In the Litter Free Rivers and Streams project, Waterschap Limburg is working together with German and Belgian water managers, Rijkswaterstaat and a number of educational institutions on measures to reduce the amount of litter in the Meuse and its tributaries. Waterschap Limburg has a number of questions that it would like to have more clarity about. Firstly: “How much litter flows from our rivers and streams to the Meuse” and secondly “Can patterns be recognized if you look at the composition and size of the litter that you find?” Extensive joint research is being conducted to answer these questions.
Waterschap Limburg is conducting research in two rivers: the Roer and the Geul. The Roer and the Geul are two cross-border brooks that meander through the Heuvelland and flow through both nature reserves and urban areas. As a result, a lot of litter ends up in these rivers. These waters were chosen because of the existing waste collection installations. In addition, water users (in this case the millers) can also be involved in the research.
Millers fish for litter
Waterschap Limburg approached millers in the Geul with the question whether they wanted to participate in a litter survey. Research was carried out at six locations: the Volmolen in Epen, de Bovenste Molen in Mechelen, Molen van Otten in Wijlre, the floating beam in Valkenburg, de Geulhemermolen in Geulhem and the Speltmolen/Groote Molen in Meersen. The research took place from September 2020 to October 2021. Every month, IVN volunteers determined the amount and composition of the litter per location using the OSPAR method. The OSPAR method is an internationally recognized citizen-scientific beach and river survey to determine the quantity and quality of litter. In addition, the Geul was inspected for litter in April 2021. The litter found was also examined by the IVN staff and added to the research result.
The results in the Geul
The investigation of litter in the river Roer was twofold;
- What is the size and composition of the litter in the Roer?
- What type of litter is captured with a floating beam construction.
For the research in the Roer, the location near the hydroelectric power station ECI was used. An automatic dirt trapping installation has been installed to protect the turbines in the hydroelectric power station. A little upstream of this location is a floating beam construction that protects a pumping station against floating debris during high water on the Roer/Maas.
The results in the Roer
Setbacks, but also good information
The study faced a number of setbacks during the study period. First, COVID-19. Due to the travel restrictions, the recreational pressure in the Heuvelland was different than in previous years. Although measurements have been taken, the numbers may be different. In order to determine whether this is the case, it is necessary to repeat this investigation in a ‘normal period’.
Secondly, there was the high water wave of July 2021. In view of the enormous amount of material, because high water litter could not actually be called this, no measurements could be made. This, like the previous reason, would have caused too much of a distorted picture. This period has therefore also been disregarded.
Despite everything, important information has been collected regarding litter:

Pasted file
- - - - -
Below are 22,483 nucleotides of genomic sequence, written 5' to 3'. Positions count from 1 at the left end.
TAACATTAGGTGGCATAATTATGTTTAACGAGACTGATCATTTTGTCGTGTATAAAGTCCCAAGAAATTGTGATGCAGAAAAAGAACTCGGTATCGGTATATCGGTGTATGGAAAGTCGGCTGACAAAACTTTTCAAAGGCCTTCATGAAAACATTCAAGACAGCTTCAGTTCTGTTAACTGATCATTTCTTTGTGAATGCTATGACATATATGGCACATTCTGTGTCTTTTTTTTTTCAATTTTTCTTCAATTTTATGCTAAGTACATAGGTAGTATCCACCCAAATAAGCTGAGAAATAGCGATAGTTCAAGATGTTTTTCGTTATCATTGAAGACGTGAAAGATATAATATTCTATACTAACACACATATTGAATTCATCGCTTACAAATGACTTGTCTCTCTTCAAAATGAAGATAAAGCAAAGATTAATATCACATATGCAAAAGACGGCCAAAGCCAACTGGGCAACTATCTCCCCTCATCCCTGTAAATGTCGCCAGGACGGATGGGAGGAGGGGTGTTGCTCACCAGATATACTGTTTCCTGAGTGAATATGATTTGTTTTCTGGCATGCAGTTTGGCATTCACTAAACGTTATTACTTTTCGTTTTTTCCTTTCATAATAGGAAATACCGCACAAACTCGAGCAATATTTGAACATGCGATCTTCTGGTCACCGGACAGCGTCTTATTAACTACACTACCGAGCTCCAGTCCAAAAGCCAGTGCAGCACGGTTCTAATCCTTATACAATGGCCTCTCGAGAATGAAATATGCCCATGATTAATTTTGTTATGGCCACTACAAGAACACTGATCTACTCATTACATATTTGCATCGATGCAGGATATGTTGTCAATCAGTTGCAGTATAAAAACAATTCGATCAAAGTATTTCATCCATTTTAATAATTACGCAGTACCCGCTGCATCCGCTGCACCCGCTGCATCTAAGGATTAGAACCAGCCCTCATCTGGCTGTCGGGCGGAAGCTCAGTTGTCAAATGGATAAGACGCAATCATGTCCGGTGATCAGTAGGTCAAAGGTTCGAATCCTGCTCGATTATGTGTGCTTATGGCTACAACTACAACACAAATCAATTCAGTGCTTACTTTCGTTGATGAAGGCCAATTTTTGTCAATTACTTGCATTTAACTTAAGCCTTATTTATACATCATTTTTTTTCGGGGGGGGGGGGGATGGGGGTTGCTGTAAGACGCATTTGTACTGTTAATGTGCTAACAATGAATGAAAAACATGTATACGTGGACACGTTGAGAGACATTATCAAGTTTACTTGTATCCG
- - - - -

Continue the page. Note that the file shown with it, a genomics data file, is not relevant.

Ambient pressure and litter size
For the River Geul, it was noticeable that the volume of litter increased significantly when certain areas were reopened or corona restrictions were lifted.
It was striking for the Roer River that, in contrast to other years, virtually no plastic drinking cups were found at the ECI waste collection installation during the carnival period.
Litter distribution via the water column
The collection campaign of the contractor in De Geul teaches us that litter is deposited on banks and in places where trees and/or branches are in the water. Litter stays in the water system for longer, with the result that large plastic parts are shredded into small pieces. The small pieces are more difficult to remove. That is why it is extremely important to collect the litter as quickly as possible and as close as possible to the source area.
Furthermore, it emerged that a floating beam facility mainly captures types of litter that float on the water. This is in contrast to dirt trap installations with grids that cover the entire water column.
Litter and environmental use
The use of the environment influences the type and size of the litter. For example, we find tennis balls near sports clubs and cans and candy wrappers at schools.
Involve water users.
Involving environmental users in managing the litter problem can be functional. Millers and other volunteers were now used, but fishing clubs or canoe rental companies, etc., could also play a useful role. In addition, the waste trap at the ECI hydroelectric power station protects the turbines because the litter is removed from the water before it can reach the turbines.
Currently, Waterschap Limburg is mapping out patterns and relationships based on all the information collected. This is followed by the translation in follow-up actions. As it stands, it makes sense in the short term to take another look at the relationship with environmental users and source measures such as awareness campaigns. In the medium term, the knowledge gained will be used to set up new waste collection installations in other streams such as the Niers and the Geleenbeek. So for the time being, the Water Board is not sitting still!